Friday, September 29, 2006

Michaelmas 2006

Michaelmas is the Christian Feast of Saints Michael, Gabriel, and Raphael, Archangels. The cult of St. Michael began in the Eastern Church in the 4th century and spread to Western Christianity by the 5th century; the date of May 8 commemorates the dedication of a sanctuary to St. Michael at Monte Gargano in Italy in the 6th century. The archangel Michael is traditionally seen as the leader of the heavenly armies, and veneration of all angels was eventually incorporated. During the Middle Ages, Michaelmas was a great religious feast and many popular traditions grew up around the day, which coincided with the harvest in much of western Europe. In England it was the custom to eat a goose on Michaelmas, which was supposed to protect against financial need for the next year. In Ireland, finding a ring hidden in a Michaelmas pie meant that one would soon be married.
Remember the Canada goose of earlier posts? I'm quite good at p&d this large game bird now, but actually prefer to lift a piece of breast near the crop, slice slowly and carefully a litle slit and gently widen, and begin to separate with my fingers the skin and feathers from the muscle beneath. Cut carefully down the breast and pull off to shoulders and webbed feet. Release the game bird from its wings and feet at these points, taking the skin off in one flourish. I dont think I shall bother plucking goose again, its really too much bother, a double pluck really...
Either roast off as before and eat; or allow cooked bird to cool then strip meat from bones, mince and throw into freezer until you need to make a particularly flavoursome,autumnal lasagne. Or, after skinning slice off the breasts and follow the instructions below. Joint up the remaining carcass and freeze for a particularly fine game stock base.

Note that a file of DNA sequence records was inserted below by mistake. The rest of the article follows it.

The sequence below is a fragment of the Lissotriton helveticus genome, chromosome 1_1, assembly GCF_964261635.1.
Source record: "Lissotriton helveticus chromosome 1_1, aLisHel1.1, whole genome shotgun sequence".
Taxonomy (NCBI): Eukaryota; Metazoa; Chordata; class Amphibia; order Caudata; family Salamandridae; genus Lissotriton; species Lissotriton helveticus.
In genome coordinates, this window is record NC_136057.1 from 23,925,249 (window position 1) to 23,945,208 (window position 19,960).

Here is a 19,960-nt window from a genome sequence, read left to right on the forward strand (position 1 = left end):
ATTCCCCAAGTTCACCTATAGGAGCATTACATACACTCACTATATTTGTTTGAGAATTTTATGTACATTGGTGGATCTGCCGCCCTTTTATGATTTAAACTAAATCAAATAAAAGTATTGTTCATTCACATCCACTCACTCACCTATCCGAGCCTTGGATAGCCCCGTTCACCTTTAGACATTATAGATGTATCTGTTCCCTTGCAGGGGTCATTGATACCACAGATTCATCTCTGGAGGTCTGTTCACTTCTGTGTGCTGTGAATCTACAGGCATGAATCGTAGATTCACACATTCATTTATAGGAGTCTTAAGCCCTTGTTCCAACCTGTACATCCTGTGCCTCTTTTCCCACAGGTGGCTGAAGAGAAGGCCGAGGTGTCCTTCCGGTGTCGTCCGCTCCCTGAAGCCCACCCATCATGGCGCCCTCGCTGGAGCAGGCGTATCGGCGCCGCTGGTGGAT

Michalemas Goose Breasts with Pineapple, Chilli and Soy (merci beaucoup, Hugh Fearnley-Whittingstall
1 fine goose breast
half a large pineapple
3 tbspn soy sauce
heaped tsp brown sugar
3 garlic cloves, chopped
inch of ginger, grated
1 red chilli, seeds removed and sliced finely
2 scallions, finely sliced
Peel the pineapple and cut two slices about an inch thick. Cut out the core and chop into rough chunks. Chop up rest of pineapple and squeeze to a pulp between your hands, saving the juice for the marinade. Eat the pulp and savour the rich exotic scents filling your kitchen as the juice runs down your hands to your elbows. Mix the remaining ingredients (bar the scallions) into a marinade and soak the goose, slashed across the skin (if using) or the meat about 7 or 8 times. Leave for 10 minutes orf later if you forget it's there.
Wipe off the marinade then sear in very hot pan until crisp and sizzling. If using skin-on breast meat, turn skin upwards in pan, then remove to ovenproof dish covered with scallions. Pour over the marinade, and poach in a hot oven for about 15 minutes at 220c. (I can't bear rare game birds). The meat should be well browned and just a bit pink in the middle. Remove to a warm plate, then get on with the pineapple chunks.
Fry off the pineapple chunks in a very lightly oiled pan, dusting with a little caster sugar as you go. They will brown and caramalise. Pour in the scallions and cooking liquor from the meat, and sizzle until reduced to a syrup - take care not to burn the sauce here. Add the breasts to pan, and turn until well coated in the outrageously fragrant sauce.
Eat, sliced into pretty slices if you can bear to wait that long, and serve over a large mound of my favourite pak choy stir fried to perfection. Because food this good really is food fit for the Archangels.
I decided to cook my Michaelmas goose this way yesterday, wandering round Chesterfield market. Thursday is the flea market, with only a few fruit and veg stalls. The foghorn call of the fruit stall man at the top corner could be heard all over the market, "Four pand a pand. Four pand apples pears bananas a pand. Four pand a pand." The richly scented perfectly ripe pineapples drew me closer in spite of the foghorn, and this feast was born.